Love and Friendship
BY EMILY BRONTË
Love is like the wild rose-briar,
Friendship like the holly-tree—
The holly is dark when the rose-briar blooms
But which will bloom most constantly?
The wild rose-briar is sweet in spring,
Its summer blossoms scent the air;
Yet wait till winter comes again
And who will call the wild-briar fair?
Then scorn the silly rose-wreath now
And deck thee with the holly’s sheen,
That when December blights thy brow
He still may leave thy garland green.
About the author
(Excerpt from https://www.poetryfoundation.org/poets/emily-bronte)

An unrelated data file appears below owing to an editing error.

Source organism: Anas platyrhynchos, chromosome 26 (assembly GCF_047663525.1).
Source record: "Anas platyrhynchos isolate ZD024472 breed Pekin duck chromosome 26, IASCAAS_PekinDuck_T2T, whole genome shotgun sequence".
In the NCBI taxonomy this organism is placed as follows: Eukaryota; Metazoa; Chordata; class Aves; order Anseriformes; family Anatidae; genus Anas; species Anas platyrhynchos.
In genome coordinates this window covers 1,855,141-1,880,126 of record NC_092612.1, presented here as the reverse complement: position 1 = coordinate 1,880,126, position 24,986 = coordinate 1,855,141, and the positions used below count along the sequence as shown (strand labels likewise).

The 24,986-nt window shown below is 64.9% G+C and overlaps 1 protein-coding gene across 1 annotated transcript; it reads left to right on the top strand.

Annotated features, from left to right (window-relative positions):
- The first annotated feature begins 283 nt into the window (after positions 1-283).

The only poems by Emily Brontë (1818 – 1848) that were published in her lifetime were included in a slim volume by Brontë and her sisters Charlotte and Anne titled Poems by Currer, Ellis, and Acton Bell (1846), which sold a mere two copies and received only three unsigned reviews in the months following its publication. The three notices were positive, however, especially with respect to the contributions of Ellis Bell—Emily Brontë. The writer of the review in the 4 July 1846 Athenaeum, for example, noted her “fine quaint spirit” and asserted that she had “things to speak that men will be glad to hear,—and an evident power of wing that may reach heights not here attempted.” It seemed in 1848, the year of Emily’s death as if this potential were never to be realized. However, Brontë’s twenty-one contributions to Poems represented only a fraction of the nearly two hundred poems collected by C. W. Hatfield in his noteworthy edition, The Complete Poems of Emily Jane Brontë (1941). Several factors combined to delay the publication of a complete, accurately edited collection of Brontë’s poems: her sister Charlotte, who in her heavy-handed revision of seventeen unpublished poems by Brontë to accompany the 1850 edition of Wuthering Heights, first published in 1847, went so far as to add lines and whole stanzas; the wide dispersal of Brontë’s manuscripts after their sale in 1895 by Charlotte’s widower, Arthur Bell Nicholls; and finally the difficulty in reading the manuscripts, some of which Brontë wrote in a tiny, crabbed script on irregular bits of paper. Ranging from 1836 to 1846—fortunately, Brontë dated all but about a dozen of her poems—these verses reveal that she had indeed reached the heights attempted in the poems in the 1846 volume.